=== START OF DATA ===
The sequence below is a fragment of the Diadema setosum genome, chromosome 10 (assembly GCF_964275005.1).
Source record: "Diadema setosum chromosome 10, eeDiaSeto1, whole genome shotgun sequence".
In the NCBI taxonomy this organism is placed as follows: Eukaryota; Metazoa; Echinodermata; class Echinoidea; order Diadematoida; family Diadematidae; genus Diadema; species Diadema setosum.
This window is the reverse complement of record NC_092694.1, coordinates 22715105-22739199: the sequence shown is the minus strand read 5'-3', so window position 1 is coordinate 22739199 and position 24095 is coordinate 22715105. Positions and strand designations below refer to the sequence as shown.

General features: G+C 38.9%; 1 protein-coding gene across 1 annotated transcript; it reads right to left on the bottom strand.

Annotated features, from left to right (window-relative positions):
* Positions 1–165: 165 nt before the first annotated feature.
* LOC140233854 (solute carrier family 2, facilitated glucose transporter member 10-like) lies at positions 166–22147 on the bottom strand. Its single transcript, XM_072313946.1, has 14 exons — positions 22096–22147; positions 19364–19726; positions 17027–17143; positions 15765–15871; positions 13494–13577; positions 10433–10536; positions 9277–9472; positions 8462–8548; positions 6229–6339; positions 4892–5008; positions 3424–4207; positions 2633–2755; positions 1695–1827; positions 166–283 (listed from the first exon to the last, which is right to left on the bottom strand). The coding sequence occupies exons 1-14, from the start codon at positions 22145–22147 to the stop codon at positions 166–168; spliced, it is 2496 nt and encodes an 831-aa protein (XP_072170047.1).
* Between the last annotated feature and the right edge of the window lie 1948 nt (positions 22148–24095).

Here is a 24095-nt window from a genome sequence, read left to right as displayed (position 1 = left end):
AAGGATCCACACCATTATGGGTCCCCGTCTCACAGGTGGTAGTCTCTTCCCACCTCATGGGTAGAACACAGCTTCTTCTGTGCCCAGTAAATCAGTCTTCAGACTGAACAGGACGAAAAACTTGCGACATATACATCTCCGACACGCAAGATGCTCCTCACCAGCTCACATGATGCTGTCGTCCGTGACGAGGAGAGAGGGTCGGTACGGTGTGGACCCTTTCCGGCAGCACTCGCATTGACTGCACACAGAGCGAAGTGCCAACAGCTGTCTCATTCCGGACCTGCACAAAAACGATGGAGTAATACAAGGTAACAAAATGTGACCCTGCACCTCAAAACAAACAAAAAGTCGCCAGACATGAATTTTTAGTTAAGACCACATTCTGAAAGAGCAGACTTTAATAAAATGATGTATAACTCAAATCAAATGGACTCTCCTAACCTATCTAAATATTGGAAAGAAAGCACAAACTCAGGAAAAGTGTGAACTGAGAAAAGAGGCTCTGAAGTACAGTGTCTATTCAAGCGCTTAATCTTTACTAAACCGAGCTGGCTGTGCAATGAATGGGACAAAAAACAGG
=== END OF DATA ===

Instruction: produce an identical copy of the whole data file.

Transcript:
The sequence below is a fragment of the Diadema setosum genome, chromosome 10 (assembly GCF_964275005.1).
Source record: "Diadema setosum chromosome 10, eeDiaSeto1, whole genome shotgun sequence".
In the NCBI taxonomy this organism is placed as follows: Eukaryota; Metazoa; Echinodermata; class Echinoidea; order Diadematoida; family Diadematidae; genus Diadema; species Diadema setosum.
This window is the reverse complement of record NC_092694.1, coordinates 22715105-22739199: the sequence shown is the minus strand read 5'-3', so window position 1 is coordinate 22739199 and position 24095 is coordinate 22715105. Positions and strand designations below refer to the sequence as shown.

General features: G+C 38.9%; 1 protein-coding gene across 1 annotated transcript; it reads right to left on the bottom strand.

Annotated features, from left to right (window-relative positions):
* Positions 1–165: 165 nt before the first annotated feature.
* LOC140233854 (solute carrier family 2, facilitated glucose transporter member 10-like) lies at positions 166–22147 on the bottom strand. Its single transcript, XM_072313946.1, has 14 exons — positions 22096–22147; positions 19364–19726; positions 17027–17143; positions 15765–15871; positions 13494–13577; positions 10433–10536; positions 9277–9472; positions 8462–8548; positions 6229–6339; positions 4892–5008; positions 3424–4207; positions 2633–2755; positions 1695–1827; positions 166–283 (listed from the first exon to the last, which is right to left on the bottom strand). The coding sequence occupies exons 1-14, from the start codon at positions 22145–22147 to the stop codon at positions 166–168; spliced, it is 2496 nt and encodes an 831-aa protein (XP_072170047.1).
* Between the last annotated feature and the right edge of the window lie 1948 nt (positions 22148–24095).

Here is a 24095-nt window from a genome sequence, read left to right as displayed (position 1 = left end):
AAGGATCCACACCATTATGGGTCCCCGTCTCACAGGTGGTAGTCTCTTCCCACCTCATGGGTAGAACACAGCTTCTTCTGTGCCCAGTAAATCAGTCTTCAGACTGAACAGGACGAAAAACTTGCGACATATACATCTCCGACACGCAAGATGCTCCTCACCAGCTCACATGATGCTGTCGTCCGTGACGAGGAGAGAGGGTCGGTACGGTGTGGACCCTTTCCGGCAGCACTCGCATTGACTGCACACAGAGCGAAGTGCCAACAGCTGTCTCATTCCGGACCTGCACAAAAACGATGGAGTAATACAAGGTAACAAAATGTGACCCTGCACCTCAAAACAAACAAAAAGTCGCCAGACATGAATTTTTAGTTAAGACCACATTCTGAAAGAGCAGACTTTAATAAAATGATGTATAACTCAAATCAAATGGACTCTCCTAACCTATCTAAATATTGGAAAGAAAGCACAAACTCAGGAAAAGTGTGAACTGAGAAAAGAGGCTCTGAAGTACAGTGTCTATTCAAGCGCTTAATCTTTACTAAACCGAGCTGGCTGTGCAATGAATGGGACAAAAAACAGG